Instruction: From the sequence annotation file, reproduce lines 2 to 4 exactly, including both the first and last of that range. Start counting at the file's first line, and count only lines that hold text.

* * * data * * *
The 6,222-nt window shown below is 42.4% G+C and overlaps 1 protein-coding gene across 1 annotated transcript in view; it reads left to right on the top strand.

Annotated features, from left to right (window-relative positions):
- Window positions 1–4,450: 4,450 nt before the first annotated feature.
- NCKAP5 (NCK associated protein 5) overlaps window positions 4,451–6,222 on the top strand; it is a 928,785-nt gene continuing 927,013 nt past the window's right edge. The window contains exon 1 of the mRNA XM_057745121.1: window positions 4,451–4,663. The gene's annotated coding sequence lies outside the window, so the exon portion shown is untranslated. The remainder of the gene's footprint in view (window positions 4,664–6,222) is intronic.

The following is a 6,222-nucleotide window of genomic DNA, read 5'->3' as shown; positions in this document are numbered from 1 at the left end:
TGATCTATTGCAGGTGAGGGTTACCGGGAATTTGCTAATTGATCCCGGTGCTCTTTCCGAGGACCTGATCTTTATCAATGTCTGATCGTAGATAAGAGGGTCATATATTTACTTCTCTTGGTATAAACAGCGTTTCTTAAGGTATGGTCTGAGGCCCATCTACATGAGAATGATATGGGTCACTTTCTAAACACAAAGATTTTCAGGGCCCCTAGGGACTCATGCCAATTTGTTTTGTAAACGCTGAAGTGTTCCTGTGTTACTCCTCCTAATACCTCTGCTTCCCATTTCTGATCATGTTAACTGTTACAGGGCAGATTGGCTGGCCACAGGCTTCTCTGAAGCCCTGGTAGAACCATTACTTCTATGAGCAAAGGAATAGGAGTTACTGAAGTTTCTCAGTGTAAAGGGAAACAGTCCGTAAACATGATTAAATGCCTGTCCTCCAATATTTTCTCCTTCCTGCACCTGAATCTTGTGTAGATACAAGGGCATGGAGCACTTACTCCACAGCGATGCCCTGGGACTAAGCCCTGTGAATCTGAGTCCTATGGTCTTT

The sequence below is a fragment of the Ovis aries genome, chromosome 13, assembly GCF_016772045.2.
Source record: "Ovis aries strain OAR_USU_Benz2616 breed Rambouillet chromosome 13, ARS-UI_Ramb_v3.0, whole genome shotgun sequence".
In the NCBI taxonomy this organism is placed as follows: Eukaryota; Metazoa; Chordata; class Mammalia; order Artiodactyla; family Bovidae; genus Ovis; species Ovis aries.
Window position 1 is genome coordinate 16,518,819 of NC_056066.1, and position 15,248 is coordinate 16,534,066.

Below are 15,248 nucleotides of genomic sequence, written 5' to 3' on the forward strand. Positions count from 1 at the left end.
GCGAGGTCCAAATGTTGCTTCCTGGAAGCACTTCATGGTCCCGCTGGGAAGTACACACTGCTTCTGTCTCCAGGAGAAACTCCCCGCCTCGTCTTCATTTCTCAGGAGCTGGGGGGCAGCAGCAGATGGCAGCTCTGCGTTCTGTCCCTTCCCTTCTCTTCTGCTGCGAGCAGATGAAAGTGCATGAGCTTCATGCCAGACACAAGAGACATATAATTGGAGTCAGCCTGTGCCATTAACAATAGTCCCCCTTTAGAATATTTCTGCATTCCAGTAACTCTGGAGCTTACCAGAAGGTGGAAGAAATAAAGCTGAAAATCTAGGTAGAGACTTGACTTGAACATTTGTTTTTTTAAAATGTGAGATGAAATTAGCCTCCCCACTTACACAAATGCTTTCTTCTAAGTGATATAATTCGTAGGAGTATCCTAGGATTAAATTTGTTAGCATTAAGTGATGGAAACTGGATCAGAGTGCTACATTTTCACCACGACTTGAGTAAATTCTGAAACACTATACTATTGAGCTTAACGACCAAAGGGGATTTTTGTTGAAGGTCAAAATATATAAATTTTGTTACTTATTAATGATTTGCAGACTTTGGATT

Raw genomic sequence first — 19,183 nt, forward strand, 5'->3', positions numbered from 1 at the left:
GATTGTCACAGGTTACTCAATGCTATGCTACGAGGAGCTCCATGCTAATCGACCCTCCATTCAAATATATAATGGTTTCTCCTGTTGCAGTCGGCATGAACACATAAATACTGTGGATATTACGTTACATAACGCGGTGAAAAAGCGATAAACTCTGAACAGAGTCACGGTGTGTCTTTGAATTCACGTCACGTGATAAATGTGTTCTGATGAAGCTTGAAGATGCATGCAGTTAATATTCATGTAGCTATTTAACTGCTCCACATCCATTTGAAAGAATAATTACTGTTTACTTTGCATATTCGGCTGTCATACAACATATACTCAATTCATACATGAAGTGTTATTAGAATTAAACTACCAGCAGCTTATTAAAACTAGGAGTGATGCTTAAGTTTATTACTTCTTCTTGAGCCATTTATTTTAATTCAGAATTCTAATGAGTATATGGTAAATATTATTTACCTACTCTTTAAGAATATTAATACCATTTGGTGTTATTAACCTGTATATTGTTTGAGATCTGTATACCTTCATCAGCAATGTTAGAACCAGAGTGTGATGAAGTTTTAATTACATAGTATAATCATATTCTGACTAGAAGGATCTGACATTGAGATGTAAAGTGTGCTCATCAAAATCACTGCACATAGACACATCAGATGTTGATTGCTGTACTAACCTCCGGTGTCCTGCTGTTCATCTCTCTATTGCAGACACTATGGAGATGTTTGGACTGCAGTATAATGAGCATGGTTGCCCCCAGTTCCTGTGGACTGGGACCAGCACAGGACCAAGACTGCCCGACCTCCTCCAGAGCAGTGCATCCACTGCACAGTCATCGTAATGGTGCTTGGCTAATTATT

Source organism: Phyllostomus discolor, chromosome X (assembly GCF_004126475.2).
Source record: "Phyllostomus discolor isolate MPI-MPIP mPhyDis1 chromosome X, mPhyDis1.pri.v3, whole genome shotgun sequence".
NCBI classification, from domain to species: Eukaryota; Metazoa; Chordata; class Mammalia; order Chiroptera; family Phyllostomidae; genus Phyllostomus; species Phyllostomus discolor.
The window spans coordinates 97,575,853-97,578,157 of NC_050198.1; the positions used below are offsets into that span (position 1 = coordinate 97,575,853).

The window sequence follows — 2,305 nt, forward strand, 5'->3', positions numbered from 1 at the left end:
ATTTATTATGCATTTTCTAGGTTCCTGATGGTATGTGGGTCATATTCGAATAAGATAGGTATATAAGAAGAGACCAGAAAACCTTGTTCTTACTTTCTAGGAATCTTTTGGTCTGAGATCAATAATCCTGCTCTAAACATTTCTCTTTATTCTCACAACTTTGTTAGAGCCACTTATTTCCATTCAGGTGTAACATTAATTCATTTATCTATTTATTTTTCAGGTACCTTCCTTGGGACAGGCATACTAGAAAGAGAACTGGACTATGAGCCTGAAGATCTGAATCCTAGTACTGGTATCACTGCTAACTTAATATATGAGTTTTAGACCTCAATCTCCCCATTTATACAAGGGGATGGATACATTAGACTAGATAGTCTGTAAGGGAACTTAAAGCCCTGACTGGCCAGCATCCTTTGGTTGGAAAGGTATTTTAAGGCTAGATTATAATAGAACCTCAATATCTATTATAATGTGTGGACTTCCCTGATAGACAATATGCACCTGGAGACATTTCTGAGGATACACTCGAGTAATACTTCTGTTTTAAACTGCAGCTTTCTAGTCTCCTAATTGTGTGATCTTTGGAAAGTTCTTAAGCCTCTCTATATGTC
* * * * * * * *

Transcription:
Annotated features, from left to right (window-relative positions):
- Window positions 1–4,450: 4,450 nt before the first annotated feature.
- NCKAP5 (NCK associated protein 5) overlaps window positions 4,451–6,222 on the top strand; it is a 928,785-nt gene continuing 927,013 nt past the window's right edge. The window contains exon 1 of the mRNA XM_057745121.1: window positions 4,451–4,663. The gene's annotated coding sequence lies outside the window, so the exon portion shown is untranslated. The remainder of the gene's footprint in view (window positions 4,664–6,222) is intronic.